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Game Development: Project Lifecycle

In this section we are aiming to give you an overview of the many different processes involved in game development. As the games industry has evolved over the last 30 years the systems and job roles involved have become more and more complicated. If you are looking at getting into a career in games or just interested in how the whole process works this is the best place to start. For more information on specific job roles or application advice please see our Job Roles and Getting the Job sections.

Sample Development Lifecycle

Diagram: Sample Development Lifecycle

Pretty much all game projects follow this pattern. First comes the basic design, which might be original or might be tied to a licence ('the game of the film'). This happens while negotiating with the publishers on the budget (what it will cost to make), the schedule (how long it will take) and any specifically required features. At this stage there will only be a few people on the team, mostly senior Game Designers and Artists.

Once the contract has been signed, the game design is carefully planned. Just as importantly, attention is paid to the game engine and tools used by the Artists, Animators and Designers so that the workflow is as fast and smooth as possible. If there are any new elements in the game (perhaps it's on a new platform, or a genre that this team has not worked with before), prototypes will be built so the developers won't get any nasty surprises during production.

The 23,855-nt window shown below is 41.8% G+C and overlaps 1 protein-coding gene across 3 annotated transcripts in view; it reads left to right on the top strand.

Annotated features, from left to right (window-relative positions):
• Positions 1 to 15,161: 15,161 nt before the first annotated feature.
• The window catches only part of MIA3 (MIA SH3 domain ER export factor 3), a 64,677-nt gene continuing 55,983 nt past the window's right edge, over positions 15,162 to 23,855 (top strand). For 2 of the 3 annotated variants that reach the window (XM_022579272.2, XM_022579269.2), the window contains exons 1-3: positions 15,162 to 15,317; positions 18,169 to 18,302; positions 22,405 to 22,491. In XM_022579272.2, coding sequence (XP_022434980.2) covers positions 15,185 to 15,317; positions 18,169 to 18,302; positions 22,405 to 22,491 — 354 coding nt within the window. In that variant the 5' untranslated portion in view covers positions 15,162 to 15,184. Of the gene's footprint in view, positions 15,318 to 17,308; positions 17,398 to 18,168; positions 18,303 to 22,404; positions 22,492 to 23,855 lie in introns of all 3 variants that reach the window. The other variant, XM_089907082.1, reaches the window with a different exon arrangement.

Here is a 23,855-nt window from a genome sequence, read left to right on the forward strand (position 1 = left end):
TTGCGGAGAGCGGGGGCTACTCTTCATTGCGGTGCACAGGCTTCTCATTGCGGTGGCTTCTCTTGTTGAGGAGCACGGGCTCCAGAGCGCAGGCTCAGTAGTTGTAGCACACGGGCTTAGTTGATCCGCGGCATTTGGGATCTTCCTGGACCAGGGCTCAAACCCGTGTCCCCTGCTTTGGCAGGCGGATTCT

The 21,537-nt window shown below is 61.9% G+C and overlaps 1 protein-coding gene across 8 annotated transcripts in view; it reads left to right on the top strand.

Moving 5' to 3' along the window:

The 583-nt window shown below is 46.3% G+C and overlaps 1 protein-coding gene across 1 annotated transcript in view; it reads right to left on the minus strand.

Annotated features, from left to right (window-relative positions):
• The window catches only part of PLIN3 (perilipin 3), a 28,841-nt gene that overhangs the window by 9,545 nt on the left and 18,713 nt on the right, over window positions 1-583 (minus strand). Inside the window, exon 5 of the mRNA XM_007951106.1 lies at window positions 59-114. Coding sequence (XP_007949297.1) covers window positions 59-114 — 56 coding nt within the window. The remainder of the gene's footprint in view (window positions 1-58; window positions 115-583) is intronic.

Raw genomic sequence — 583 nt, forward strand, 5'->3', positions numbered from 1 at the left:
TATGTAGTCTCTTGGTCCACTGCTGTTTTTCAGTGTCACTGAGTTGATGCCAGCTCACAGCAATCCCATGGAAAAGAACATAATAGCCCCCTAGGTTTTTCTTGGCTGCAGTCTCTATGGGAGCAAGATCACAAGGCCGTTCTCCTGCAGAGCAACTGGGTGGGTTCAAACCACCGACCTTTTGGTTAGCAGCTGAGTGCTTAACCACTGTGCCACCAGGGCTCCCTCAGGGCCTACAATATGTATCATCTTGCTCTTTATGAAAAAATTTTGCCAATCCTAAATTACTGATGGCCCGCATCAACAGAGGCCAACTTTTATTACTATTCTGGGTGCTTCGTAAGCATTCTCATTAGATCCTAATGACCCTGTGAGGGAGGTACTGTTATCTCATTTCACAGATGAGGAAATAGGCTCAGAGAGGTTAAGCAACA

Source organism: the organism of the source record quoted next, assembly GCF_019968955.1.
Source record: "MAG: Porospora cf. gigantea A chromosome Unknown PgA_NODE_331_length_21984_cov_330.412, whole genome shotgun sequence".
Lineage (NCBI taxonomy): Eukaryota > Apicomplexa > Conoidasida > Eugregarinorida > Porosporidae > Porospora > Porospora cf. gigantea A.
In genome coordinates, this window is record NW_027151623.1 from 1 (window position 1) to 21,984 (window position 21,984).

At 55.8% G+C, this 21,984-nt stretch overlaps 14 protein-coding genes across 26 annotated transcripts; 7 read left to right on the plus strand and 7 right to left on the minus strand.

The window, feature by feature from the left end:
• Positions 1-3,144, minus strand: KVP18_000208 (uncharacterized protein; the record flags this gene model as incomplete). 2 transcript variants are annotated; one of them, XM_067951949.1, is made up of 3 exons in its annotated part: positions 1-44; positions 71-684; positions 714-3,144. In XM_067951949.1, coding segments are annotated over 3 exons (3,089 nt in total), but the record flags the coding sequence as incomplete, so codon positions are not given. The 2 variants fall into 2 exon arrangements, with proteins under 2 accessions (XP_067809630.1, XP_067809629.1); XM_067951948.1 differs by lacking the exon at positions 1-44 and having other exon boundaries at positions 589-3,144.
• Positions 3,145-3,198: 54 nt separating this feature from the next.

Every month or six weeks, a version of the game is sent to the publisher so they can see what progress has been made; these are called milestones, and the contract will specify what is being delivered at each stage. To begin with, this will be the design documents, but as the project moves forward the milestones will consist of builds of the game that will be more complete as time goes by.

Planning is very important so that as the team moves into full production and more people come onto the project, everyone knows exactly what they're doing, and in what order. This helps to prevent bottlenecks, which are a constant threat due to the huge number of assets - models, textures, animations, sound effects, music, lighting, etc. - which need to be created and then combined to make the game.

Companies have different definitions of the Alpha and Beta milestones, but what they usually mean is that at Alpha the game is playable although not complete. There may still be placeholder art (for example, unfinished textures or models) and the audio may not be all there, but someone can play the game all the way through to the end.

By Beta, all assets are in the game and it is complete, but there are still errors (bugs) to find and fix, and tweaks to be made so that everything looks and sounds as polished as possible. Bug-testing and gameplay testing typically start at Alpha and continue through until finally the Gold master is sent off to be duplicated and distributed to the shops.

As the game becomes more complete and the focus shifts towards the bug-fixing and polishing, the team begins to get smaller again. Most of the Artists, Animators and Designers will move onto other projects, although the programmers typically see the project through right to the end.